Apologies for the seasonal post that is a few months late. We're still cranking out travel photos from December.
We first unexpectedly bumped into Christmas Markets in Vienna. Then were ecstatic to find that it wasn't time to say goodbye yet, because they were also in Budapest. Imagine our delight when we heard that Ukraine, our home country, also has their very own Christmas markets!
Ukrainians celebrate Christmas (or Рiздво) on January 7th, so naturally their Christmas Market opens later in December. The wooden huts were being nailed together and lined with lights during our time in Lviv, and the market was scheduled to officially open on Sunday, the day we were set to leave-- major bummer! The gigantic Christmas tree went up in front of the opera house on our last day and we never got a chance to see it lit up.
However, a lot of the shops opened early and were already selling baked pastries and bread, handmade gifts for the holidays (like candles, stuffed animals, and jars of honey), and most surprising of all-- Glühwein (German hot mulled wine)! Drinking Glühwein while wandering the Christmas market in the evening was comparable to drinking an ice cold water in the desert. It was so relieving. Some days in Lviv were so frigid cold that all my extremities felt like they might break off if anyone bumped into me. We would hop into McDonalds just to warm up our fingers, since the large crowds there helped conceal us.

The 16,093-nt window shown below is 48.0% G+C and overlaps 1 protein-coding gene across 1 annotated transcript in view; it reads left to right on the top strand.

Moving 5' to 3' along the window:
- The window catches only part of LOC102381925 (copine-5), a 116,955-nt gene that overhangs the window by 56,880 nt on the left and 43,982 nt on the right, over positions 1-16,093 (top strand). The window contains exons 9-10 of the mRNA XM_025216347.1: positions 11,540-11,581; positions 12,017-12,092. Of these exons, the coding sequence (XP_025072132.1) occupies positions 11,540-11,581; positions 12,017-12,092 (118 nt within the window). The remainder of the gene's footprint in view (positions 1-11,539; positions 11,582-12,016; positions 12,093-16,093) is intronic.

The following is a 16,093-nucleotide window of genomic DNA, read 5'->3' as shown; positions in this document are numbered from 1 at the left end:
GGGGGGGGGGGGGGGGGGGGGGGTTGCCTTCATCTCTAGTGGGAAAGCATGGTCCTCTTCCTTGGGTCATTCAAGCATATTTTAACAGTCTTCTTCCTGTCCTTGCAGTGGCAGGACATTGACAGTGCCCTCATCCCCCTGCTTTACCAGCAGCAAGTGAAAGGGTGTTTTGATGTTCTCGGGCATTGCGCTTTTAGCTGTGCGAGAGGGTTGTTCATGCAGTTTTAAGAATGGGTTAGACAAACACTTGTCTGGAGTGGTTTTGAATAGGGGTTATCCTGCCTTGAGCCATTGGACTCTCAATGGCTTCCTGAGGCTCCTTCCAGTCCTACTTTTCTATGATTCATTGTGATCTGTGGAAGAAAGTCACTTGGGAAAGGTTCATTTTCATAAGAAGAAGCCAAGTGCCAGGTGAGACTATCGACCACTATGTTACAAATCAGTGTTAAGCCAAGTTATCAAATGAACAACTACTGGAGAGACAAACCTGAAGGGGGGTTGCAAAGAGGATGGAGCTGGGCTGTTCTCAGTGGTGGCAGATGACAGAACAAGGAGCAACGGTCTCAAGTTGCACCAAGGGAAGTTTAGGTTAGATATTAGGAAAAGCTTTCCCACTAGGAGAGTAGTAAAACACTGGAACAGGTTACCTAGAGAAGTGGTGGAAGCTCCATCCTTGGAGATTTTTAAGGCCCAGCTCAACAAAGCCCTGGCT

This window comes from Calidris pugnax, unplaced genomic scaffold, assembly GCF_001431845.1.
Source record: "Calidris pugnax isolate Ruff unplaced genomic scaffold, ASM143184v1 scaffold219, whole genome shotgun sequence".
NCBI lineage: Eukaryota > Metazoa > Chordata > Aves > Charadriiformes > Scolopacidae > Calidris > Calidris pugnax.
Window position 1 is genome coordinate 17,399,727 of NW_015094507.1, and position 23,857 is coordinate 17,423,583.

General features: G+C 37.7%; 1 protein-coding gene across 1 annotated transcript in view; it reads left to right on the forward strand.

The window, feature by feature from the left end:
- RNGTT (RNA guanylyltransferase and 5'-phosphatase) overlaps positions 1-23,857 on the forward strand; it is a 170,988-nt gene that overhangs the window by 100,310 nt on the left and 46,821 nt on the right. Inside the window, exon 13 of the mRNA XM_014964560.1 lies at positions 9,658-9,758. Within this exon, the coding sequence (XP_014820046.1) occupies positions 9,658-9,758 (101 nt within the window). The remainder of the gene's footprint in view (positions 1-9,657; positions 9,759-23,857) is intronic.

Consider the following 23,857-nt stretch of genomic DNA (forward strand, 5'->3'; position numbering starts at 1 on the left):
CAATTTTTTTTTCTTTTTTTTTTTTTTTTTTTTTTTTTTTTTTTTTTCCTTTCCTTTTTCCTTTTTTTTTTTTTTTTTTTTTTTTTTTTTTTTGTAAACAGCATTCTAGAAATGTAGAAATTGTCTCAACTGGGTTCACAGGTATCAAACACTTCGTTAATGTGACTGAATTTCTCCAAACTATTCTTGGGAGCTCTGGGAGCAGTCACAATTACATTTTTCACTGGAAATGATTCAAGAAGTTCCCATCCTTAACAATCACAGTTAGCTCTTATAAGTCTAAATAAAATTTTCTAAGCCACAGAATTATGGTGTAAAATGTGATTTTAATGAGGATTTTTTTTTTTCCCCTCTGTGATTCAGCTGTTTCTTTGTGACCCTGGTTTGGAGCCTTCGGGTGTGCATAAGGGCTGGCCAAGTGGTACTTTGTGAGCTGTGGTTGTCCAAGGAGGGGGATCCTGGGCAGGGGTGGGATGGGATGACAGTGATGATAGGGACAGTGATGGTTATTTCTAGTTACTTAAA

I think Christmas Market hopping around Europe in December should be a tradition. I'm waiting for one to open in Seattle (wishful thinking).
Giant Christmas tree going up in front of the opera house.
This man is stringing lights on the shops that are getting ready to open for the season.
The sign above this shop reads "just good bread" and is constructed of bread. Clever!
The honey shop. Don't they look cold?
In case you're curious, 8 hryvnia equals $1 (these two pasties are labeled 6 & 9 hryvnia).
Our cups of Глiнтвейн.
And of course, a Christmas market is always more magical at night.Young soldiers and a guitar. Some things never change (all of our dads have faded Ukrainian photos from their army days of their buddies and guitars).